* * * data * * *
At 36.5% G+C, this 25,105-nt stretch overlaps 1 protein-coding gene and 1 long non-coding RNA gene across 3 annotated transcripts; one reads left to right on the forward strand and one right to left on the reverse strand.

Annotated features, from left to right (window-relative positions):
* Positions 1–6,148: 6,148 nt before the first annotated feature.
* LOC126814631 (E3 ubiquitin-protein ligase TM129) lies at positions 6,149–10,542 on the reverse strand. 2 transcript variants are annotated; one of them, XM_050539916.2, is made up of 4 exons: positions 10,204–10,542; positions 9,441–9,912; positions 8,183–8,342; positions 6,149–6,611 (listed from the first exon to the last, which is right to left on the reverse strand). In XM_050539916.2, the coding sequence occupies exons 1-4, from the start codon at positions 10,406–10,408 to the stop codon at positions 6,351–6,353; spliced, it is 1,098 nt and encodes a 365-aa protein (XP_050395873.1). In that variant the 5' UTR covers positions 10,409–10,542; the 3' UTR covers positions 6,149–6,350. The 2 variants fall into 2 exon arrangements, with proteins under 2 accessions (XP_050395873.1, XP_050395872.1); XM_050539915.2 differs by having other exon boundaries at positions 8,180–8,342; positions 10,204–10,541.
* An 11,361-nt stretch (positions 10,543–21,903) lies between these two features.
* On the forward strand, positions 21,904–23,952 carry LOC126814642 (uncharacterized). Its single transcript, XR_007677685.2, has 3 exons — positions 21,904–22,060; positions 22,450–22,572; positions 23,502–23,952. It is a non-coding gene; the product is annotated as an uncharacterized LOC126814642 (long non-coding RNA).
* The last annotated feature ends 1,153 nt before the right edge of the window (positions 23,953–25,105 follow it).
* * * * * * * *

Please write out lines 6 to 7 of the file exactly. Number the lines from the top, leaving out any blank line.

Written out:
* On the forward strand, positions 21,904–23,952 carry LOC126814642 (uncharacterized). Its single transcript, XR_007677685.2, has 3 exons — positions 21,904–22,060; positions 22,450–22,572; positions 23,502–23,952. It is a non-coding gene; the product is annotated as an uncharacterized LOC126814642 (long non-coding RNA).
* The last annotated feature ends 1,153 nt before the right edge of the window (positions 23,953–25,105 follow it).